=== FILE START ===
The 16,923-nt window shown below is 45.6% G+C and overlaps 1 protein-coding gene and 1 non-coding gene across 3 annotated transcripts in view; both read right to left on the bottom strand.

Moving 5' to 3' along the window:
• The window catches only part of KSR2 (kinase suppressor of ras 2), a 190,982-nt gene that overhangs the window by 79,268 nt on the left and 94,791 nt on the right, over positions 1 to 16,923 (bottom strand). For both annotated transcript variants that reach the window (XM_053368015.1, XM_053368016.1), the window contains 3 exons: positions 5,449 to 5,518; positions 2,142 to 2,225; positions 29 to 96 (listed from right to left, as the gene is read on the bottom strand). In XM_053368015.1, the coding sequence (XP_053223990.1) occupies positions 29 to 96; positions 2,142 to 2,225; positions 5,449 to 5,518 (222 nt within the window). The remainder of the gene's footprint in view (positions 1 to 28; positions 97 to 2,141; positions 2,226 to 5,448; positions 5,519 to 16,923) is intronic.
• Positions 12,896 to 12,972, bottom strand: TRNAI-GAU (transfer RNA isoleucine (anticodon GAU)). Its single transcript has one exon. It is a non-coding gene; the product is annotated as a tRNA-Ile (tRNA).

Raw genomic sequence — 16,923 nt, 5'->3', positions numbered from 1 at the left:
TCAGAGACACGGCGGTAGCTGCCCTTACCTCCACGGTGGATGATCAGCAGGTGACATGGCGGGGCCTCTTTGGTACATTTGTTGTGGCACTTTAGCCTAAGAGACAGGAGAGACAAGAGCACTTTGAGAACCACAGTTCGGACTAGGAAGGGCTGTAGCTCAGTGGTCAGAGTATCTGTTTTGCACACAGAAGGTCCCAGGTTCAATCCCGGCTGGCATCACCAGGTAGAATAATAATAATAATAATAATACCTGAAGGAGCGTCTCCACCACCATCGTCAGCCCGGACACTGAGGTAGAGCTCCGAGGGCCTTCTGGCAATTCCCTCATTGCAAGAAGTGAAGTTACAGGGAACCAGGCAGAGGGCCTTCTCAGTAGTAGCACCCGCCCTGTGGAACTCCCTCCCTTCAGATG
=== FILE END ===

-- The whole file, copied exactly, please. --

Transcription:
The 16,923-nt window shown below is 45.6% G+C and overlaps 1 protein-coding gene and 1 non-coding gene across 3 annotated transcripts in view; both read right to left on the bottom strand.

Moving 5' to 3' along the window:
• The window catches only part of KSR2 (kinase suppressor of ras 2), a 190,982-nt gene that overhangs the window by 79,268 nt on the left and 94,791 nt on the right, over positions 1 to 16,923 (bottom strand). For both annotated transcript variants that reach the window (XM_053368015.1, XM_053368016.1), the window contains 3 exons: positions 5,449 to 5,518; positions 2,142 to 2,225; positions 29 to 96 (listed from right to left, as the gene is read on the bottom strand). In XM_053368015.1, the coding sequence (XP_053223990.1) occupies positions 29 to 96; positions 2,142 to 2,225; positions 5,449 to 5,518 (222 nt within the window). The remainder of the gene's footprint in view (positions 1 to 28; positions 97 to 2,141; positions 2,226 to 5,448; positions 5,519 to 16,923) is intronic.
• Positions 12,896 to 12,972, bottom strand: TRNAI-GAU (transfer RNA isoleucine (anticodon GAU)). Its single transcript has one exon. It is a non-coding gene; the product is annotated as a tRNA-Ile (tRNA).

Raw genomic sequence — 16,923 nt, 5'->3', positions numbered from 1 at the left:
TCAGAGACACGGCGGTAGCTGCCCTTACCTCCACGGTGGATGATCAGCAGGTGACATGGCGGGGCCTCTTTGGTACATTTGTTGTGGCACTTTAGCCTAAGAGACAGGAGAGACAAGAGCACTTTGAGAACCACAGTTCGGACTAGGAAGGGCTGTAGCTCAGTGGTCAGAGTATCTGTTTTGCACACAGAAGGTCCCAGGTTCAATCCCGGCTGGCATCACCAGGTAGAATAATAATAATAATAATAATACCTGAAGGAGCGTCTCCACCACCATCGTCAGCCCGGACACTGAGGTAGAGCTCCGAGGGCCTTCTGGCAATTCCCTCATTGCAAGAAGTGAAGTTACAGGGAACCAGGCAGAGGGCCTTCTCAGTAGTAGCACCCGCCCTGTGGAACTCCCTCCCTTCAGATG